'Māori' hacker booby-traps Christchurch shooter's banned manifesto with virus

An online vigilante named 'Māori' has weaponised the banned manifesto of the Christchurch shooter.

California-based cybersecurity group Blue Hexagon has discovered a hack, which means those trying to read the shooter's 77-page manifesto could be in for a nasty surprise.

A hack online experts call 'Trojan Haka' has booby-trapped the document. If someone tries to download it, the hack forces the computer to reboot and a message is immediately displayed - "this is not us!" - a reference to our Prime Minister.

There's another version of the hack that's also been doing the rounds.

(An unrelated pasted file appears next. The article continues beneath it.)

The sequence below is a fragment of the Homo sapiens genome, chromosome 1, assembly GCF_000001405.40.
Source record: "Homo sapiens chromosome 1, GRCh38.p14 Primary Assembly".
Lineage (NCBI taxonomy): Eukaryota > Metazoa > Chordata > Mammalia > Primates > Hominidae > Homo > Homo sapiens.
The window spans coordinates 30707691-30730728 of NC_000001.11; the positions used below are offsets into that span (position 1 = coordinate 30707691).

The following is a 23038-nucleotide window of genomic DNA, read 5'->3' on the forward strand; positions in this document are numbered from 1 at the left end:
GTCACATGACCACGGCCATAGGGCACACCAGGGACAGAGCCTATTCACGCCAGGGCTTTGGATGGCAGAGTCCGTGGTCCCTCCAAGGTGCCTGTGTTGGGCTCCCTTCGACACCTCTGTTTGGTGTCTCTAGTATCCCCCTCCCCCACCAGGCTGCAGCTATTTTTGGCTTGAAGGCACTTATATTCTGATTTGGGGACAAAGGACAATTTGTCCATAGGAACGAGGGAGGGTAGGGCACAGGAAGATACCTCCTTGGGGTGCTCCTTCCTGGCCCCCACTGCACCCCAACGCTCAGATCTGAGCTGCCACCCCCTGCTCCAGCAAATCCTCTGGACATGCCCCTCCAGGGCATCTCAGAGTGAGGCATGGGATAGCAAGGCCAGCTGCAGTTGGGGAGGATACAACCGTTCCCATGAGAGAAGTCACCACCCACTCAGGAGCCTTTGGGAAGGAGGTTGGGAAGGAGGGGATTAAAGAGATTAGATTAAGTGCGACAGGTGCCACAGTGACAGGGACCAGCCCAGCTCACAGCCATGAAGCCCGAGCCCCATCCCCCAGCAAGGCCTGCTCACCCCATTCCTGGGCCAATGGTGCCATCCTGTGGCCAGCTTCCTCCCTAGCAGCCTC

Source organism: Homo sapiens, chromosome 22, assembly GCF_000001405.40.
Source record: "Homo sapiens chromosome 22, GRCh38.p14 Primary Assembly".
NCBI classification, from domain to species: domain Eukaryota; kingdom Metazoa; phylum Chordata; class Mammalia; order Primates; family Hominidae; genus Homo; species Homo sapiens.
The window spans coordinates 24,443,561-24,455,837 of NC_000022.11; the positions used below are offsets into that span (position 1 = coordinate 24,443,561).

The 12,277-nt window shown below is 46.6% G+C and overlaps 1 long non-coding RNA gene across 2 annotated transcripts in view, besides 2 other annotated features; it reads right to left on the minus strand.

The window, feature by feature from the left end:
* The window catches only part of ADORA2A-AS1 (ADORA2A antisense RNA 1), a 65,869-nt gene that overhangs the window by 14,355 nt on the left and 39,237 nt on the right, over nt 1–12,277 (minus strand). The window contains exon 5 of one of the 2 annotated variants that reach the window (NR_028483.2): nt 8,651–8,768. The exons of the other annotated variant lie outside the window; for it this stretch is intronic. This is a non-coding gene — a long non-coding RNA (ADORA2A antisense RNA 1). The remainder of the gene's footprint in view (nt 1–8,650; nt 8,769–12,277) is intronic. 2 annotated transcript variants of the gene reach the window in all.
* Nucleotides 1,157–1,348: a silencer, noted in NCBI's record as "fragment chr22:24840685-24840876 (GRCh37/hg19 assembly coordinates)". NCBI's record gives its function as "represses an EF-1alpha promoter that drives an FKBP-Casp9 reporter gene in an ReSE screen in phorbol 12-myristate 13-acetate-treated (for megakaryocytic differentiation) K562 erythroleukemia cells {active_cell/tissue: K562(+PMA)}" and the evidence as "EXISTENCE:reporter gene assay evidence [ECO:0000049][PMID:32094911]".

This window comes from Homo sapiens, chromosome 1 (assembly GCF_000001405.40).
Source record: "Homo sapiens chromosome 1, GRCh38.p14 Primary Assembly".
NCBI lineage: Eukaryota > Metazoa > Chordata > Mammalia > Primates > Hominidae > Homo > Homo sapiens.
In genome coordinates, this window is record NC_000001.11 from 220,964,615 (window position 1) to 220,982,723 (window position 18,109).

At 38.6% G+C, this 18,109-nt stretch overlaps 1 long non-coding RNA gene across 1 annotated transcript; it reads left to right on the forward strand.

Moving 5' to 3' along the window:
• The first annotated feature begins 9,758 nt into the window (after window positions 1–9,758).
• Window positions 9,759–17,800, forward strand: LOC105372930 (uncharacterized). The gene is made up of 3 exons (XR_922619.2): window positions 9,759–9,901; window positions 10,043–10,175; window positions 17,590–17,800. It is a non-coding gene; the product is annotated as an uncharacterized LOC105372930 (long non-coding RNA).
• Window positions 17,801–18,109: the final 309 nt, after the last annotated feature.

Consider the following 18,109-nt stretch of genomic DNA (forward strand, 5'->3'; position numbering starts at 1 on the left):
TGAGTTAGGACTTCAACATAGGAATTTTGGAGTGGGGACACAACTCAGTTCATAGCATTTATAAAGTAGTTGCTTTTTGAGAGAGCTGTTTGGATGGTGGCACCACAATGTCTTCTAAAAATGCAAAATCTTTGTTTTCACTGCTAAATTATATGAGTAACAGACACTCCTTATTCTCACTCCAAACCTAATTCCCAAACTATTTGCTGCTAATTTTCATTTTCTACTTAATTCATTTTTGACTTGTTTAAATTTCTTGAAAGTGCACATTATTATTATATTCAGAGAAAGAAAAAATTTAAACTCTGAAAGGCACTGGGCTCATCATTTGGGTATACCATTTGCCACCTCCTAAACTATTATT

"The message was All Blacks rule," says Blue Hexagon researcher Irfan Asrar.

"We didn't actually understand this, we had to get somebody local from New Zealand to give us a better understanding."

Blue Hexagon says it appeared to be a simple hack, but could have been a deliberate attempt to throw authorities off the scent.

But even if 'Māori' was a white hat hacker with good intentions, authorities could go after them for creating malware.

"The actions taken here were basically a typical hacktivist activity, which is when they kind of want you to sympathise with the cause and the message - but they are really breaking the law here at the end of the day," Asrar says.

The Government's cyber security agency CERTNZ is aware of reports of 'Trojan Haka', but has had no reports of this malware affecting New Zealanders.

But if it were downloaded, Blue Hexagon says it can be recovered - people may just need a skilled technician to do it, and owe authorities an explanation.